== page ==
Common Minimum Programme (CMP) of the U.P.A. promised to "enact a model comprehensive law to deal with communal violence and encourage each state to adopt the law….." Although the draft of the CMP had proposed "to enact a comprehensive law on communal violence providing for probe by a central agency, prosecution by special courts and payment of uniform compensation", in the final shape the CMP stands much diluted in its present form. Though the law and order has been a State subject, we have taken recourse, since 1950, to special legislation (like POTA), to deal with widespread federal/national crimes. There was no harm if communal violence was included in these crimes. The Best Bakery case and the judicial pronouncement on several Gujarat cases show that we cannot leave the riot victims on the tender mercy of the tainted and partisan law and order state machinery.

The Concerned Citizens Tribunal on Gujarat 2002 (CCTG), comprising Justice V.R. Krishna Iyer, Justice P.B. Sanwat, Justice H. Suresh, Mr. K.G. Kannibiram and others characterised crimes in Gujrat as genocide. The National Human Rights Commission Report also levelled the same accusation. India acceded to Article V of the Convention on the Prevention and Punishment of the Crime of Genocide 1948 on August 27, 1959. The Govt. of India is committed to enact a law for genocide which has been defined in the Convention as "any of the following acts with intent to destroy in whole or in part a national, ethinic, racial or religious group such as : (a) killing members of the group (b) causing serious bodily or mental harm to members of the group (c) deliberately inflicting on the group conditions of life calculated to bring about its physical destruction in whole or in part". The law should provide for establishment of a Tribunal to try persons charged with the above or related acts and provide "effective penalties for persons guilty of genocide or any of the other acts related to genocide". Thus CMP or no CMP, the Govt. of India has to enact such a law in view of its treaty obligation under Article 253 of the Constitution. This will however, also be a fulfillment of the promise made in the CMP for enactment of comprehensive law on communal violence. It is recommended that the Govt. should establish a Standing National Crimes Tribunal to investigate and prosecute criminals, to rehabilitate the victims and determine compensation to the victims in riot cases.

Commissions of Inquiry are constituted after every major trouble but they take long to complete their inquiries. More often than not, the Report of the Commission is not made available to the people. In fact, an amendment was inserted later into the Commission of Inquiry Act, 1958 to empower the govt. to claim secrecy of a report if it so thinks fit. This is against the present trend of openness and right to know. This Act should be amended to make the Report of a Commission available to the public within a short time of completion of the inquiry. All previous reports of the commission of inquiry should also be made available to the people.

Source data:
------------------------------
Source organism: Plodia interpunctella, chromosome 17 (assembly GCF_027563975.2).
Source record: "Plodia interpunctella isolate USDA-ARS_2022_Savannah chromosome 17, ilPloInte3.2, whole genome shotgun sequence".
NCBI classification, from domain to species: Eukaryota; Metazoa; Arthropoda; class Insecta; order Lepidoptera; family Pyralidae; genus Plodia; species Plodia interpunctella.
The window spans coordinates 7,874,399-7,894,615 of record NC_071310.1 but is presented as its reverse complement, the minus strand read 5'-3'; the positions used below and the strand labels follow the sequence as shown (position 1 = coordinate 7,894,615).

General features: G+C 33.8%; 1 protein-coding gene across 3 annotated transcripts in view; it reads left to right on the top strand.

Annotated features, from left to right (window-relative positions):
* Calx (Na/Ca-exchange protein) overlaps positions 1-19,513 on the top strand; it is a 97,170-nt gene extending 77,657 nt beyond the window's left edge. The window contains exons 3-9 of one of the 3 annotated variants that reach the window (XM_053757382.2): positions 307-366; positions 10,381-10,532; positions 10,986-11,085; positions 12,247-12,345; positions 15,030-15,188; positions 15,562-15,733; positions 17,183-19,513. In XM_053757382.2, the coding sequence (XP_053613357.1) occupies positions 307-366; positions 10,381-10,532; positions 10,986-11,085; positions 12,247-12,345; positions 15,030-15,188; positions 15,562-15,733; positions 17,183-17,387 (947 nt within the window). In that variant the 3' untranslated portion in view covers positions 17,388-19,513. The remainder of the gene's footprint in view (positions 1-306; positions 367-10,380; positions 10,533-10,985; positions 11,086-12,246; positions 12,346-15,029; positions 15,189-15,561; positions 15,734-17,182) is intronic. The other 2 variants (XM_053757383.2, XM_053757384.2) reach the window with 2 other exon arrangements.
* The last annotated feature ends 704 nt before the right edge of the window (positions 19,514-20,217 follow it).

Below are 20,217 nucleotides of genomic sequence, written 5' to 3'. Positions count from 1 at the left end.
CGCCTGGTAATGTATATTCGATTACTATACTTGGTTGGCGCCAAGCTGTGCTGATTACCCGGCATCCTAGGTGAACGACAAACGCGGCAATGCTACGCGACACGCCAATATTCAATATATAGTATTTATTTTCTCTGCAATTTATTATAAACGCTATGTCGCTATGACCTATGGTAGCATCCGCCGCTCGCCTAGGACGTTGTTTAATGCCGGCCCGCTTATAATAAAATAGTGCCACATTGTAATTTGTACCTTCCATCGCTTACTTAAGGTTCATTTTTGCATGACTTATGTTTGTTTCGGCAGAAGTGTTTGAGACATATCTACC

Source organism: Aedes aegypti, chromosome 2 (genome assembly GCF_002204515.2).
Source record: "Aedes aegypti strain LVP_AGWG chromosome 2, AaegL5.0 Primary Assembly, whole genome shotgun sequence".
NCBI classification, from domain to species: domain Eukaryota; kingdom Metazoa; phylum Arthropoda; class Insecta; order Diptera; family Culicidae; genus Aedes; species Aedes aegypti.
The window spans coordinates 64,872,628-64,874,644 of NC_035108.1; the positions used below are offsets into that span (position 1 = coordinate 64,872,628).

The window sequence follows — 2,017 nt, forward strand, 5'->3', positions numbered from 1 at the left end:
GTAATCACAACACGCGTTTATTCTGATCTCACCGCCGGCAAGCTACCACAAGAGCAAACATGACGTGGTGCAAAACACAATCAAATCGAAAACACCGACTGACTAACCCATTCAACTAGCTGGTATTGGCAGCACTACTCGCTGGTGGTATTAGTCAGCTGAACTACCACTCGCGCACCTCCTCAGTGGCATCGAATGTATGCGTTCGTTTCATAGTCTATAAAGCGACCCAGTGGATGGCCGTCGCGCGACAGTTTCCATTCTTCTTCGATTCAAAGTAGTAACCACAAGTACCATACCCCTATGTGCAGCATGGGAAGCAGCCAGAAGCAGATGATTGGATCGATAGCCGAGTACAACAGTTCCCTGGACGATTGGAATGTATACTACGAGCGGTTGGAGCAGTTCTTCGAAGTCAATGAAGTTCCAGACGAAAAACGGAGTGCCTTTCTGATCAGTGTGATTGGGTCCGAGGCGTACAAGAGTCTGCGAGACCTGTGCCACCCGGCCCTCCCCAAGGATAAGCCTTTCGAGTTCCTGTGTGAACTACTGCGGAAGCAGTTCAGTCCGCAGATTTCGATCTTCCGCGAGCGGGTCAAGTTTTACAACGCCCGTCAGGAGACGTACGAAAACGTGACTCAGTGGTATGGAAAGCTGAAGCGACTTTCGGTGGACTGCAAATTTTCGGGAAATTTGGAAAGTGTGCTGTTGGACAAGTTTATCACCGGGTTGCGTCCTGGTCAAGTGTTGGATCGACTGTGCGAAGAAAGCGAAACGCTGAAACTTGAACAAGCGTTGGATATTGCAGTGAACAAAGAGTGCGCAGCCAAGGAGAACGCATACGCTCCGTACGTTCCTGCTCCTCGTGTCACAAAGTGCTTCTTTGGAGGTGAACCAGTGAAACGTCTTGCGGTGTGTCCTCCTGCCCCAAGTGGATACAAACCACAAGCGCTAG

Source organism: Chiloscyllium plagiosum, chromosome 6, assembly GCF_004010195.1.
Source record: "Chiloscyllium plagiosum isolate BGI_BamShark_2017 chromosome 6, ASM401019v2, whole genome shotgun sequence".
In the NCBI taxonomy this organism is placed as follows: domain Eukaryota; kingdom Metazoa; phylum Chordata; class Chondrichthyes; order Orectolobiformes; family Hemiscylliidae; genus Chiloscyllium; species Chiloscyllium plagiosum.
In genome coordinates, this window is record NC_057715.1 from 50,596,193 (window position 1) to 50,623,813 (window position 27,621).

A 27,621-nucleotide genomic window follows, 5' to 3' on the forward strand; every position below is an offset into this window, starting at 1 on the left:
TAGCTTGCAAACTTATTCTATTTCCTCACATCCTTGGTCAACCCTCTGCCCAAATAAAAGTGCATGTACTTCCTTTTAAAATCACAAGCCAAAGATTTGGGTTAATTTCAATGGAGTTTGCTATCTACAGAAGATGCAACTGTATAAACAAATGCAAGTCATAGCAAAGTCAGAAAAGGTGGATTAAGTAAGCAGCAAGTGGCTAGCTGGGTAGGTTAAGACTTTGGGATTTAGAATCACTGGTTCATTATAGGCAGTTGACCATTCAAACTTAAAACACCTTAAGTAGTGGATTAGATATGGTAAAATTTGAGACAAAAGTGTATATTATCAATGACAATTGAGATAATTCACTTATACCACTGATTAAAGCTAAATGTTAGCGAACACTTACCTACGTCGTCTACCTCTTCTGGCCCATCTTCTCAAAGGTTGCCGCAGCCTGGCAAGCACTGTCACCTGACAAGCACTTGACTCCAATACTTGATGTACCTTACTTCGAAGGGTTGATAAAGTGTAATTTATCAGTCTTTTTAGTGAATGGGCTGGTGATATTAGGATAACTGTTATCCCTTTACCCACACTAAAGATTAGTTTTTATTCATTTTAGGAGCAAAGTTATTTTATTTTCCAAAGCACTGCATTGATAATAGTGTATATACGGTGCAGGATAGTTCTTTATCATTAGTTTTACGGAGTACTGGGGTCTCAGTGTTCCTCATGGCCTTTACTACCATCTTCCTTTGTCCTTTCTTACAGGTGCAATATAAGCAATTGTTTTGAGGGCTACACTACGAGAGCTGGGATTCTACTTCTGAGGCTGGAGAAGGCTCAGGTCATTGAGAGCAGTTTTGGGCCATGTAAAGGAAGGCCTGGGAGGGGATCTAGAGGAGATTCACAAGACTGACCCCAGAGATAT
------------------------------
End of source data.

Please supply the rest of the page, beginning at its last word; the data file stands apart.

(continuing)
It is interesting to note that even the annual reports of the National Minority Commission are not tabled in the Parliament regularly. The Govt. should be compelled by law to table these reports in the Parliament within a reasonable time limit.

The police resorts to indiscriminate use of lethal weapons and firing especially against the minority groups in the case of riots and claims protection from prosecution under section 132 of CRPC. Justice V.R. Krishna Iyer and Justice H. Suresh have said that "this can never mean that the police can shoot to kill people on the pretext of controlling a riot. There is nothing in the Constitution or any law enacted by the Parliament or State Legislatures that the police have a right to kill. "The police may use provisions of Section 100 of IPC in its defence and it is for the court to decide its validity". The Model Rules regarding use of Force by the Police against Unlawful Assemblies (1973) the Guidelines for dealing with Communal Disturbance, Maharashtra State Govt (1986) and other such Regulations encourage the police force to resort to lethal methods for deterrence. The Amnesty International has severely criticised these methods. The National Minority Commission in its 1983 report summed up the attitude of the police and magistracy in just one sentence. "Since Muslims are aggressive……. It is necessary that Muslim mobs must be taught a lesson through arrests, firing and third degree methods." Emboldened by faulty law and procedures and having such an anti Muslim bias, the law enforcement has always resulted in large number of Muslims being killed in police firing. More often, byestanders, housewives and children are killed for no rhyme or reason. The police should be made legally accountable for such deaths. 

Compensation to the victims of the riots:
Justice V.M. Tarkunde was of the opinion that enactment of a law to provide compensation to the riot victims will make the State governments take more effective measure to prevent and control communal riots. The National Police Commission (1981) also in its Report VI considered it a duty of the administration to compensate the losses and assist the riot victims in rehabilitation. A definitive juristic opinion about state's responsibility to pay adequate compensation was given by the Delhi High Court's in its judgement of July, 1996 in the case of victims of anti-Sikh riots of 1984. A law based on this judgement should be passed for giving equal compensation to all victims of the communal violence after 1984.

As we have seen in Gujarat and in some previous riots also, the political executive was found involved. It is easy to punish officials/policemen for their acts of omission and commission; the real question is here to deal with the political part of the executive, who are sometime the prime-movers of the trouble. The Report of the National Human Rights Commission (May, 2002) held the Gujrat Govt. responsible for comprehensive failure of governance. Further, Justice Khare and Justices Arijit Pasyat and Doraiswamy Raju in their judgement delivered on 12th April, 2004 in the Best Bakery case severely indicted the Govt. for the riots. However, no one talked seriously about punishing the political leaders, heading the govt. This is a serious flaw in the system and all political parties should join heads to frame a law fixing responsibility and actions against political executive for failing to perform its duties. It will look ridiculous to punish a petty policeman for his failures and allowing the political executive to go scot free. And waiting for punishment at the hands of the people in the next general election is delaying and denying justice to the victims. 

Part 1 » Law against communal violence-i